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Management of Supraventricular Tachycardias

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Presentation on theme: "Management of Supraventricular Tachycardias"— Presentation transcript:

1 Management of Supraventricular Tachycardias
May 31, 2008 Sandeep K. Jain, M.D. Cardiac Electrophysiology

2 History Pattern of symptoms / palpitations Triggers Syncope
Caffeine, tobacco, alcohol Nasal decongestants Emotional events Syncope

3 Physical Exam AV dissociation Split S2
More than one arrhythmia can yield similar exam findings so not as useful for making a diagnosis

4 SVT mechanisms Sinus tachycardia Atrial flutter Atrial fibrillation
Junctional tachycardia Atrial tachycardia AV node reentry tachycardia (AVNRT) Accessory pathway mediated tachycardia (AVRT)

5 ECG Are P-waves present?
What are atrial and ventricular rates and are they the same ? Regular or Irregular ? Is the PR or RP constant ?


7 Carotid Sinus Massage Increases vagal tone
Sinus slowing and prolongs AV nodal refractoriness Sinus tach – gradually slows then returns to rate prior to massage AVNRT or AVRT can terminate AT, AF and AFL ventricular response slows

8 Sinus Tachycardia Gradual change in heart rate Normal P-wave contour
Constant PR interval before each QRS unless there is AV block (long RP) Carotid massage or Valsalva will gradually slow rate and then resume to original rate

9 Almost always secondary
Management is to treat underlying cause Rarely, inappropriate sinus tachycardia in which case beta-blockers, Ca-blockers can be utilized Sinus node reentry tachycardia is abrupt in onset, anxiety related and can be treated with RF ablation

10 Atrial Flutter Macro-reentrant rhythm in the atria
Usually associated with underlying heart disease Typical flutter is in the right atrium and can travel in counterclockwise and clockwise directions Incisional scars from prior cardiac surgery / congenital abnormalities Atrial rate is typically beats/min Ventricular rate of 150 – look out for 2:1 flutter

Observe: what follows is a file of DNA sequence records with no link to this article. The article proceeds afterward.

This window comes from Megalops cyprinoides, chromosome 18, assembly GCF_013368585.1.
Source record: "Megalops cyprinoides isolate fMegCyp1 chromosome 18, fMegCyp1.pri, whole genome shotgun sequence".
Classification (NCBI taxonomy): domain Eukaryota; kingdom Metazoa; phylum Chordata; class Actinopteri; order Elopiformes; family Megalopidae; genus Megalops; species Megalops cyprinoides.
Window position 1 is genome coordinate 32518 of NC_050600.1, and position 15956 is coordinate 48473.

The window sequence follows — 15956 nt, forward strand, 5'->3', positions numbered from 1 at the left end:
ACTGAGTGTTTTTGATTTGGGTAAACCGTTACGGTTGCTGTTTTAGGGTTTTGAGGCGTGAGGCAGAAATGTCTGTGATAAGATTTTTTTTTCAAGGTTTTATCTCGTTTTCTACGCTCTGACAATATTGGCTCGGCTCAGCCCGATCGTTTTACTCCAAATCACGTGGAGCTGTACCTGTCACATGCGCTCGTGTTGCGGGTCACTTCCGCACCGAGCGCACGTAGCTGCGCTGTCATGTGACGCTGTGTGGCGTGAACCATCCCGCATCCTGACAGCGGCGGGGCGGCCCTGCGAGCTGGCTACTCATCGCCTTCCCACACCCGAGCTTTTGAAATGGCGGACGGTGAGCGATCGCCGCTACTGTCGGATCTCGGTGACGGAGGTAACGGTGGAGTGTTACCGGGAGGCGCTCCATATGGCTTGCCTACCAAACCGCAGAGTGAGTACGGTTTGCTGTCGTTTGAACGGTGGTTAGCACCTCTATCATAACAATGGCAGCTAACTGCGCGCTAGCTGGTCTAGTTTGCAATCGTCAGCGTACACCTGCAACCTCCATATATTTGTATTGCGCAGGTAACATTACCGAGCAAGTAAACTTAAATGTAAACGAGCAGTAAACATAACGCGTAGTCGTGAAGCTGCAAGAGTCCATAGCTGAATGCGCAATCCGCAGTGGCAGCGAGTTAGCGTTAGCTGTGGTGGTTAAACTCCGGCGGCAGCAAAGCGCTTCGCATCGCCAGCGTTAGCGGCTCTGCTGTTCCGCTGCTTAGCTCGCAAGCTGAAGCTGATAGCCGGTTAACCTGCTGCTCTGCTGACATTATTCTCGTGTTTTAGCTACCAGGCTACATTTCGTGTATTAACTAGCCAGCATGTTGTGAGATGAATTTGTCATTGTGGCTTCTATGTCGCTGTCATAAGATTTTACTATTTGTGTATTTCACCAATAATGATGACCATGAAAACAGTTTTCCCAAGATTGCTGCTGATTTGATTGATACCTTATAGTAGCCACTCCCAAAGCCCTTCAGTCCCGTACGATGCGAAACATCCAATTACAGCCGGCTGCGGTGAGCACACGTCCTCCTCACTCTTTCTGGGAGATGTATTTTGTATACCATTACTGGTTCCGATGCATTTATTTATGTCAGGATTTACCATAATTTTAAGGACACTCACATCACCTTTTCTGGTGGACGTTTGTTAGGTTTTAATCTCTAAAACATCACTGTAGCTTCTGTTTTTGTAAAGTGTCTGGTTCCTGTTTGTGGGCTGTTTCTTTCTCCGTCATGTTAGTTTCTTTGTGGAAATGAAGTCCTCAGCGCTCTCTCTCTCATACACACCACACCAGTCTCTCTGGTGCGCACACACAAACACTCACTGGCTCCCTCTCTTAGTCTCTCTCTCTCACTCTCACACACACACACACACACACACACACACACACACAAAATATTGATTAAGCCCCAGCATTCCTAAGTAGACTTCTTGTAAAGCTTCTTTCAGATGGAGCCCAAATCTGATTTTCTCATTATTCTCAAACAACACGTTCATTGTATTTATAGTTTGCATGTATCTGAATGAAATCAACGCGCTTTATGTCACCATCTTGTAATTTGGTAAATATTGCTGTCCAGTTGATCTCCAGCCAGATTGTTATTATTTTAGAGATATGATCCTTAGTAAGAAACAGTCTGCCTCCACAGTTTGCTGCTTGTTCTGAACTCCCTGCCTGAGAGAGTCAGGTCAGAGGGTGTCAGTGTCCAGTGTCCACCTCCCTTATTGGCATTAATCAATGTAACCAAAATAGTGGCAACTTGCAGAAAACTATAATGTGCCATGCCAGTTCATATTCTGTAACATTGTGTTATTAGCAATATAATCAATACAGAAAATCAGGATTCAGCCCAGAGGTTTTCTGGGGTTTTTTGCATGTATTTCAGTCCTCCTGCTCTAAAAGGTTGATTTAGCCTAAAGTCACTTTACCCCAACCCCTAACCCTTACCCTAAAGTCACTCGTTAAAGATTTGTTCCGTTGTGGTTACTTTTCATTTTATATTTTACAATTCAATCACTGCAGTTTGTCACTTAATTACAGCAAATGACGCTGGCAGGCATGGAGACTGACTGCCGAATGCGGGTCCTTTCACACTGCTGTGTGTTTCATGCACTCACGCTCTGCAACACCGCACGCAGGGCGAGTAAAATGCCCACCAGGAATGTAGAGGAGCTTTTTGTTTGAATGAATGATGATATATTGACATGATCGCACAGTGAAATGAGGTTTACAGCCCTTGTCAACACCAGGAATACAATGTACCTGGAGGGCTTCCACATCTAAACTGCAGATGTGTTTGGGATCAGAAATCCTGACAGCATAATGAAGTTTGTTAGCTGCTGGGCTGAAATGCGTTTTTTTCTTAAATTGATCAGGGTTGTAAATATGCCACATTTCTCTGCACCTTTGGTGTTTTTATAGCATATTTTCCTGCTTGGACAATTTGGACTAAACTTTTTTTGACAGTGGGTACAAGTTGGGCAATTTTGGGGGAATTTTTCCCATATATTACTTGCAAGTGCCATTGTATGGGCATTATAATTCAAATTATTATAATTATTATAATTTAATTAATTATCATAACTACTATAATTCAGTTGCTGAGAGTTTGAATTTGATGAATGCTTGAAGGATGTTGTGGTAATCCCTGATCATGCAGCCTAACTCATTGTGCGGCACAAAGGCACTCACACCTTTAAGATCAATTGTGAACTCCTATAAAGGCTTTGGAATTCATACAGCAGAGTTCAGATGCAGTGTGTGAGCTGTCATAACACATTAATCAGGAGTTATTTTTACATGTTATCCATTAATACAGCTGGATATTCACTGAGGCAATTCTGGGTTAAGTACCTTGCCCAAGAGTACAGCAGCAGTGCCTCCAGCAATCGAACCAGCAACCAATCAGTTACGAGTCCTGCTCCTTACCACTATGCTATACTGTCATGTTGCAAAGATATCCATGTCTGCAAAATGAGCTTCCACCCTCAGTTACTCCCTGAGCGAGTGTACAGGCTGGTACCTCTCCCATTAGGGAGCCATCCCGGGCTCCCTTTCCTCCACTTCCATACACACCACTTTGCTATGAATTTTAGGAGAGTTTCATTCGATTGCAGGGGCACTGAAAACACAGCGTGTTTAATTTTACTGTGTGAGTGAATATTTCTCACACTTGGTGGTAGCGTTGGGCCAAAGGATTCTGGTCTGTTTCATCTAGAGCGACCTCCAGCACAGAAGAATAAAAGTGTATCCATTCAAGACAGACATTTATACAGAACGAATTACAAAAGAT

11 Counterclockwise Clockwise


13 Diagnostic maneuvers - Adenosine

14 Atrial Flutter - Management
Rate control / anticoagulation Beta-blocker, Ca-blocker, Digoxin Stroke risk likely not much different than atrial fibrillation Cardioversion DCCV with low energies possible (50-100J) Ibutilide successful in 60-90% Prolongs QT and need to be monitored 4-6 hours post administration Overdrive atrial pacing if available

15 Atrial Flutter - Management
Antiarrhythmics Class Ia and Ic agents – convert and maintain sinus rhythm Class III – amiodarone, sotalol, dofetilide Need to have AV nodal agent on board to prevent 1:1 flutter Flutter rate slows and allows 1:1 conduction Class IA agents also have a vagolytic effect

16 Flecainide administration

17 Atrial Flutter - Management
Radiofrequency Ablation High success rates for typical flutter Atypical circuits can be approached percutaneously with advanced mapping systems Significant proportion of patients eventually develop atrial fibrillation indicating underlying substrate is the issue

18 Atrial Fibrillation Multiple wavelets propagating in different directions No effective atrial contraction Most common arrhythmia 1% of those older than 60 5% of those older than 69 Mutliple causes – consider mechanical such as from an RA catheter